a. Empty List of Active Elements
b. Set End of Model Reached Flag FALSE
c. Empty List of Segments Checked this Scan
d. Empty List of Segments Checked all Scans
e. Empty List of Or Convergences Checked this scan
At 720, calculate possible Or Divergence path permutations, where at 730 (which executes once per permutation), for each Or Divergence path permutation found, perform the following processing:
a. For each Or Divergence in Model
b. Send Activate message to first element in model
c. Send Fire message to first element in model
d. Reinitialize all “per-scan” Dynamic Structures
Proceeding to 740, a decision is made as to whether simulation of the simplified model reached its expected termination. If End of a Model Reached Flag is FALSE then raise “Unreachable End of Structure” error at 750, otherwise proceed to 760. At 760, if any Linear Segment not in List of Segments Checked all Scans then raise an “Unreachable Segment” error at 770, otherwise proceed to 780. At 780, if any Or Convergence not marked as having a path to the end or is in a loop with an Or Convergence marked as having a path to the end then raise an “Orphan Segment” Error at 790, otherwise proceed to end of validation at 794, where an operator can be notified that an SFC program is valid without errors if none of the error acts 750, 770, or 790 have been executed. The processing of the validation request message for the model can be halted upon the raising of an error by any message processing such as at 750, 770, or 790, where the operator can be notified of such errors and possible suggestions can be made to correct the errors. If the validation request message processing completes without the raising of an error at 794, then the SFC structure represented by the model is considered to be valid and the operator can be notified of such validity.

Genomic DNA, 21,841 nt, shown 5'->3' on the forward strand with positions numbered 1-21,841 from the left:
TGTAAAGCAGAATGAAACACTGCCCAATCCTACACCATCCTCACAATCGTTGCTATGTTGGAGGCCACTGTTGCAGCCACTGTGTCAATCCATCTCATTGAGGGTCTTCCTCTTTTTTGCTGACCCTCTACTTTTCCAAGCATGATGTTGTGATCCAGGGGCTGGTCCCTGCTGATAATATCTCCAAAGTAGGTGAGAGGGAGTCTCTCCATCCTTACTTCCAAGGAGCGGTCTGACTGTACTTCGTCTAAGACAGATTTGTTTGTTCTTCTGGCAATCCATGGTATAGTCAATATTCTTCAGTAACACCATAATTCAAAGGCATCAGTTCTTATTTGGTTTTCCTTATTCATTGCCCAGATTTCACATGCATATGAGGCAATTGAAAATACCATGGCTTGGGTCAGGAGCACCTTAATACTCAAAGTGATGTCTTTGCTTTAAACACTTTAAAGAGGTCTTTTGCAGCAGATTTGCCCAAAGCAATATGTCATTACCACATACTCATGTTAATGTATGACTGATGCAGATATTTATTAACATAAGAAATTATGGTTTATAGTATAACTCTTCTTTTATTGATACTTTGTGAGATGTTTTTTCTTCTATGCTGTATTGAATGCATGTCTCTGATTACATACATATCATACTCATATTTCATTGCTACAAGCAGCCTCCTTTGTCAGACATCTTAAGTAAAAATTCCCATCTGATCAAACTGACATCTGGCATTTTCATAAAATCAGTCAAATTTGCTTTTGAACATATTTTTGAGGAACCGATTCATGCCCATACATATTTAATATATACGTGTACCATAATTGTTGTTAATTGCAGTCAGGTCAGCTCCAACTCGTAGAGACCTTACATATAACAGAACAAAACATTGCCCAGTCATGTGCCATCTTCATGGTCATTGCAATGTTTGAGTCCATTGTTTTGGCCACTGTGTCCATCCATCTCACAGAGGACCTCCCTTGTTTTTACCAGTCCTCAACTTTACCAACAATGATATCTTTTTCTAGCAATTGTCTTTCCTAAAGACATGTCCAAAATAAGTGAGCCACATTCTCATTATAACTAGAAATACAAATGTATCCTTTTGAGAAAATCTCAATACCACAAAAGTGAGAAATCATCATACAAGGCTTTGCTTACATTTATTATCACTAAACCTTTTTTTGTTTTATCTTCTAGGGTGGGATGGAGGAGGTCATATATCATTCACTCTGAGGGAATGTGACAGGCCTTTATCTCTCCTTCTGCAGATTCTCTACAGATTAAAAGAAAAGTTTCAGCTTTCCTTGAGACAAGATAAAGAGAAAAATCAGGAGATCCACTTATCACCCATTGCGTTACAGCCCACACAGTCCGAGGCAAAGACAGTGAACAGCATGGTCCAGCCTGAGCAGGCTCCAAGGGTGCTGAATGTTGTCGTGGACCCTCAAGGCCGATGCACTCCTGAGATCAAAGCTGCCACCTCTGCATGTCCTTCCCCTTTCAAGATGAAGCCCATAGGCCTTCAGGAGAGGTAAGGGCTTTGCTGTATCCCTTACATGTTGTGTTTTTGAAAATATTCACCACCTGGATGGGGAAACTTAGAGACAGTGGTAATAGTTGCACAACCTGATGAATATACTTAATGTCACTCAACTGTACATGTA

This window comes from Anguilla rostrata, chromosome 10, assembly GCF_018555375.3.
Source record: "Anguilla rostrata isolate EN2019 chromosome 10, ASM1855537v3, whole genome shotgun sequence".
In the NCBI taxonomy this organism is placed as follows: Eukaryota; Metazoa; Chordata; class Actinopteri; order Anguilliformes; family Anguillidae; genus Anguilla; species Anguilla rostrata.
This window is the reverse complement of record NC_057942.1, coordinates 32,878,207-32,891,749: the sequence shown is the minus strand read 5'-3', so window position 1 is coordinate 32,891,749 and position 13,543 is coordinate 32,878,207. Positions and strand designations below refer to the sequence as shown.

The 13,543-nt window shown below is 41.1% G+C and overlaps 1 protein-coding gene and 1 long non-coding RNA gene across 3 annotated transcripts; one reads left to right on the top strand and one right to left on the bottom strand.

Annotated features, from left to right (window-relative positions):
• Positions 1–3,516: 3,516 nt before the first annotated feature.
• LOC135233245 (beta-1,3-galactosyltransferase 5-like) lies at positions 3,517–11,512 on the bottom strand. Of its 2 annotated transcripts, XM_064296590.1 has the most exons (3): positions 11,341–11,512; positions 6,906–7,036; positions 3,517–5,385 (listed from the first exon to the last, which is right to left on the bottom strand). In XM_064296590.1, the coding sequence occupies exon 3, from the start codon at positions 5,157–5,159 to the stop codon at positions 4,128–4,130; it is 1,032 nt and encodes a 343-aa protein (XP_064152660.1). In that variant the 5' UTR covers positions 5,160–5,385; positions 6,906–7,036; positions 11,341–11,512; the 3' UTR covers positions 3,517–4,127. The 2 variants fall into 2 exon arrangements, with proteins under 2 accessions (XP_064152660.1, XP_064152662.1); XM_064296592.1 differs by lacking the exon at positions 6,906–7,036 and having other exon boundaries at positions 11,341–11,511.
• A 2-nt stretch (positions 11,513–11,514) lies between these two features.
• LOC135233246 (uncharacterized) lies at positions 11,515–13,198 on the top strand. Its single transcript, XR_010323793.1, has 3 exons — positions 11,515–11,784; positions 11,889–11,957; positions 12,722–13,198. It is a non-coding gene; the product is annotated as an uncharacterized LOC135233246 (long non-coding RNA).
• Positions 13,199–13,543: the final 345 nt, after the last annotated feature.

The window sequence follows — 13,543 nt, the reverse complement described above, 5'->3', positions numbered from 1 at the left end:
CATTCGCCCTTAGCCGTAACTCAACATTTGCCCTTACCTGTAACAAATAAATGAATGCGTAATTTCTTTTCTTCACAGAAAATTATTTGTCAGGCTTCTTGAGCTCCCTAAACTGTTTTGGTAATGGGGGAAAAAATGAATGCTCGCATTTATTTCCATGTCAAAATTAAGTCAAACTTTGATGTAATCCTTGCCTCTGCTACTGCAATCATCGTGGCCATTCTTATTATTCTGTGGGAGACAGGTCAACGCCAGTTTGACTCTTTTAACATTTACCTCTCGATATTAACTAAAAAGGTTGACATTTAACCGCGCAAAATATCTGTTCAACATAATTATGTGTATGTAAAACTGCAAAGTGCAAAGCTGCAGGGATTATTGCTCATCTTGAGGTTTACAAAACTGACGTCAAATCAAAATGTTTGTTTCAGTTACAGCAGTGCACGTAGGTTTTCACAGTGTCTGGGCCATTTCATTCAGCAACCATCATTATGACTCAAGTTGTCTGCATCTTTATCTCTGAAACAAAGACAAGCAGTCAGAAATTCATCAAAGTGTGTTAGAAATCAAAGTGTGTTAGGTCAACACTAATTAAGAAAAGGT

The network 840 can include public networks such as the Internet, Intranets, and automation networks such as Control and Information Protocol (CIP) networks including DeviceNet and ControlNet. Other networks include Ethernet, DH/DH+, Remote I/O, Fieldbus, Modbus, Profibus, wireless networks, serial protocols, and so forth. In addition, the network devices can include various possibilities (hardware and/or software components). These include components such as switches with virtual local area network (VLAN) capability, LANs, WANs, proxies, gateways, routers, firewalls, virtual private network (VPN) devices, servers, clients, computers, configuration tools, monitoring tools, and/or other devices.